|Cambodia at the|
|NOC||National Olympic Committee of Cambodia|
|Asian Games appearances (overview)|
Cambodia first competed at the Asian Games in 1954.
2014 Asian Games
Cambodia won its first-ever Asian Games gold medal after 44 years of await. Bringing hope to the nation after Sorn Seavmey, age 19 won the title competing in Taekwondo for Women’s under 73 kg.
|Sorn Seavmey||Taekwondo||Women's Middleweight(−73kg)||2014 October 3|
East Timor is a relatively new country. As one of the world's poorest countries, athletic activities are limited at the professional level.
The Games of the New Emerging Forces (GANEFO) were the games set up by Indonesia as a counter to the Olympic Games. Established for the athletes of the so-called "emerging nations", GANEFO was the name given both to the games held in Jakarta in 1963 and the 36-member sporting federation established the same year. A second GANEFO scheduled for Cairo in 1967 was cancelled and GANEFO had only one subsequent event, an "Asian GANEFO" held in Phnom Penh in 1966.
The Southeast Asian Games, also known as the SEA Games(SEAG), is a biennial multi-sport event involving participants from the current 11 countries of Southeast Asia. The games is under regulation of the Southeast Asian Games Federation with supervision by the International Olympic Committee (IOC) and the Olympic Council of Asia.
The equestrian events at the 1956 Summer Olympics were held in Stockholm due to the Australian quarantine regulations and included dressage, eventing, and show jumping. All three disciplines had both individual and team competitions. The competitions were held from 11 to 17 June 1956 at Stockholm Olympic Stadium. There were 159 entries from 29 countries: Argentina, Australia, Austria, Belgium, Brazil, Bulgaria, Cambodia, Canada, Denmark, Egypt, Finland, France, Federal Republic of Germany, Great Britain, Hungary, Ireland, Italy, Japan, Netherlands, Norway, Portugal, Romania, Soviet Union, Spain, Sweden, Switzerland, Turkey, USA and Venezuela. This would be the first appearance for Australia, Cambodia and Venezuela in equestrian events.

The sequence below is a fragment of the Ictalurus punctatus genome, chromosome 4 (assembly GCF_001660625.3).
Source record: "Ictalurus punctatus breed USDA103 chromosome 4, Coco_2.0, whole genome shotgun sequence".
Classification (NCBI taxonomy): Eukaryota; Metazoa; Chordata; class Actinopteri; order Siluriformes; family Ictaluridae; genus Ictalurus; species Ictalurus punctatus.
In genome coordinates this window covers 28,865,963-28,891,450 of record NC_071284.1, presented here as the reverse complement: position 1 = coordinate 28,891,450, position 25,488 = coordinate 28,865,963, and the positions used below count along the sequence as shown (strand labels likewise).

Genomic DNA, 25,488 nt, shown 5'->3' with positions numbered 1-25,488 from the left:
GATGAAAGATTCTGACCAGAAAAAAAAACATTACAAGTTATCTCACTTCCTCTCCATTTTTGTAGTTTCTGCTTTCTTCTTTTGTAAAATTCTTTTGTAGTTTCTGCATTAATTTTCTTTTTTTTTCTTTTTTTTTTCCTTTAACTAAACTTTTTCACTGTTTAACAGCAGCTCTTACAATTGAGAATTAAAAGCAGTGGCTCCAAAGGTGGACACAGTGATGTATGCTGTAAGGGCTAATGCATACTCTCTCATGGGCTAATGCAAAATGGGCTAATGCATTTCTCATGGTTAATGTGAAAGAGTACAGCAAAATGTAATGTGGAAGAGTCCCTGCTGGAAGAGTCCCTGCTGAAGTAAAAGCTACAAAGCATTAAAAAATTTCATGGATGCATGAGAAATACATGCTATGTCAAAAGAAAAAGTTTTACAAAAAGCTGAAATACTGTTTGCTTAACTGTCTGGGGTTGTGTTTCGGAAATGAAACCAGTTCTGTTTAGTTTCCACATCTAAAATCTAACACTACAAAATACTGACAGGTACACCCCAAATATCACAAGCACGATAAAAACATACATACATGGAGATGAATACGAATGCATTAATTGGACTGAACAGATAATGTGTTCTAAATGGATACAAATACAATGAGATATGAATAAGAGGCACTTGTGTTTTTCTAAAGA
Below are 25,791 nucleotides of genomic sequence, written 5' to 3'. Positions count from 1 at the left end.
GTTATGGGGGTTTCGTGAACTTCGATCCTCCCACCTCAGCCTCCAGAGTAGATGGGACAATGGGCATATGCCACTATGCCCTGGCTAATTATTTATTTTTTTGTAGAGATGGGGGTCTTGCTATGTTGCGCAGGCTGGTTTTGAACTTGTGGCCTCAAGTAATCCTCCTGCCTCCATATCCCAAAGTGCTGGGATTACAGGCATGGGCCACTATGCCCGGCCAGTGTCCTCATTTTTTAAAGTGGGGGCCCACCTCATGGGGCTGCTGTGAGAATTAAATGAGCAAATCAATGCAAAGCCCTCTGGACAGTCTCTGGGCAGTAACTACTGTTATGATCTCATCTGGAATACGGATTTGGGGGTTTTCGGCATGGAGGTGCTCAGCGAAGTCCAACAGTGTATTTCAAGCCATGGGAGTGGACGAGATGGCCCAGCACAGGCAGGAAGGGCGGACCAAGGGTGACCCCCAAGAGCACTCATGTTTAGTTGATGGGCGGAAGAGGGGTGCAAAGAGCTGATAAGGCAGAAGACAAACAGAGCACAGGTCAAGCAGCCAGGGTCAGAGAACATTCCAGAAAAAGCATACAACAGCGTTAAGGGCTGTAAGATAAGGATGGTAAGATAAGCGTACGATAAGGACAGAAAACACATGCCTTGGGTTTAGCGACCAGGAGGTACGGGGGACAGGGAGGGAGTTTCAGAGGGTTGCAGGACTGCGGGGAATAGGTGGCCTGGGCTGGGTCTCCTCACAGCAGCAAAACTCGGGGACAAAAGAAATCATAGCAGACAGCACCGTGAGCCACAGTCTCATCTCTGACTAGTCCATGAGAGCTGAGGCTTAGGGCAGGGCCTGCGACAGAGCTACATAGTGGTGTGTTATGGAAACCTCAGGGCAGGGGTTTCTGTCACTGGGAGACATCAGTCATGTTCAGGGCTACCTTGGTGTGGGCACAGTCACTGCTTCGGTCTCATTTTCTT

The 1959 Southeast Asian Peninsular Games, officially known as the 1st Southeast Asian Peninsular Games, was the first and inaugural edition of the biennial multi-sport event for Southeast Asian athletes, organised by the SEAP Games Federation. It was held in Bangkok, Thailand from 12 to 17 December 1959 with 12 sports featured in the games. Cambodia, one of the six founding members of the SEAP Games Federation, did not compete at the inaugural edition. For the first time and first among all Southeast Asian nations, Thailand hosted the Southeast Asian Peninsular Games, which later known as the Southeast Asian Games. The games was opened and closed by Bhumibol Adulyadej, the King of Thailand at the Suphachalasai Stadium. The final medal tally was led by host Thailand, followed by its neighbouring countries, Burma and Malaya.
The 1995 Southeast Asian Games, officially known as the 18th Southeast Asian Games, was a Southeast Asian multi-sport event held in Chiang Mai, Thailand from 9 to 17 December 1995. It was the first time that a non-capital city hosted the biennial sports event. Chiang Mai is the second Thai city to host the Southeast Asian Games after Bangkok. The games were opened and closed by Vajiralongkorn, the then-Crown Prince of Thailand. With the return of Cambodia, all ten members of the federation were present to compete in the SEA Games for the first time.
The 1958 Asian Games, officially the Third Asian Games and commonly known as Tokyo 1958, was a multi-sport event held in Tokyo, Japan, from 24 May to 1 June 1958. It was governed by the Asian Games Federation. A total of 1,820 athletes representing 20 Asian National Olympic Committees (NOCs) participated in the Games. The program featured competitions in 13 different sports encompassing 97 events, including four non-Olympic sports, judo, table tennis, tennis and volleyball. Four of these competition sports – field hockey, table tennis, tennis and volleyball – were introduced for the first time in the Asian Games.